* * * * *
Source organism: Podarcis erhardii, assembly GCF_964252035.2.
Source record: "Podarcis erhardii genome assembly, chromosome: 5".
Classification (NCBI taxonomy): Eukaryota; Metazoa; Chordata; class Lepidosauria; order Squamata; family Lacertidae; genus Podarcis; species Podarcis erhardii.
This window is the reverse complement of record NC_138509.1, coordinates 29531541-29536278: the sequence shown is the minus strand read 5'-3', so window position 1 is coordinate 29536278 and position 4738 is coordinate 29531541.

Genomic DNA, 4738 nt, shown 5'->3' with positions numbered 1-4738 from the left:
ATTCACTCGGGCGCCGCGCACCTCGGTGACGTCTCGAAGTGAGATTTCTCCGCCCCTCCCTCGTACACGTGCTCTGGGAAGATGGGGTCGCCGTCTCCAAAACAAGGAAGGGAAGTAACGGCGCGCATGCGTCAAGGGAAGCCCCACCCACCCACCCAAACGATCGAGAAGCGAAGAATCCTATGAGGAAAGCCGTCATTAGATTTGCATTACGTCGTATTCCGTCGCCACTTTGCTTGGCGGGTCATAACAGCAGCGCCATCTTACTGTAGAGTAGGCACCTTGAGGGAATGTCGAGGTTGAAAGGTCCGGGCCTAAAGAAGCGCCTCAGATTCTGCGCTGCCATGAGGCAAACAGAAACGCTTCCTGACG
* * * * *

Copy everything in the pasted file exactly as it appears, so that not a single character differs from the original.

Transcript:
Source organism: Podarcis erhardii, assembly GCF_964252035.2.
Source record: "Podarcis erhardii genome assembly, chromosome: 5".
Classification (NCBI taxonomy): Eukaryota; Metazoa; Chordata; class Lepidosauria; order Squamata; family Lacertidae; genus Podarcis; species Podarcis erhardii.
This window is the reverse complement of record NC_138509.1, coordinates 29531541-29536278: the sequence shown is the minus strand read 5'-3', so window position 1 is coordinate 29536278 and position 4738 is coordinate 29531541.

Genomic DNA, 4738 nt, shown 5'->3' with positions numbered 1-4738 from the left:
ATTCACTCGGGCGCCGCGCACCTCGGTGACGTCTCGAAGTGAGATTTCTCCGCCCCTCCCTCGTACACGTGCTCTGGGAAGATGGGGTCGCCGTCTCCAAAACAAGGAAGGGAAGTAACGGCGCGCATGCGTCAAGGGAAGCCCCACCCACCCACCCAAACGATCGAGAAGCGAAGAATCCTATGAGGAAAGCCGTCATTAGATTTGCATTACGTCGTATTCCGTCGCCACTTTGCTTGGCGGGTCATAACAGCAGCGCCATCTTACTGTAGAGTAGGCACCTTGAGGGAATGTCGAGGTTGAAAGGTCCGGGCCTAAAGAAGCGCCTCAGATTCTGCGCTGCCATGAGGCAAACAGAAACGCTTCCTGACG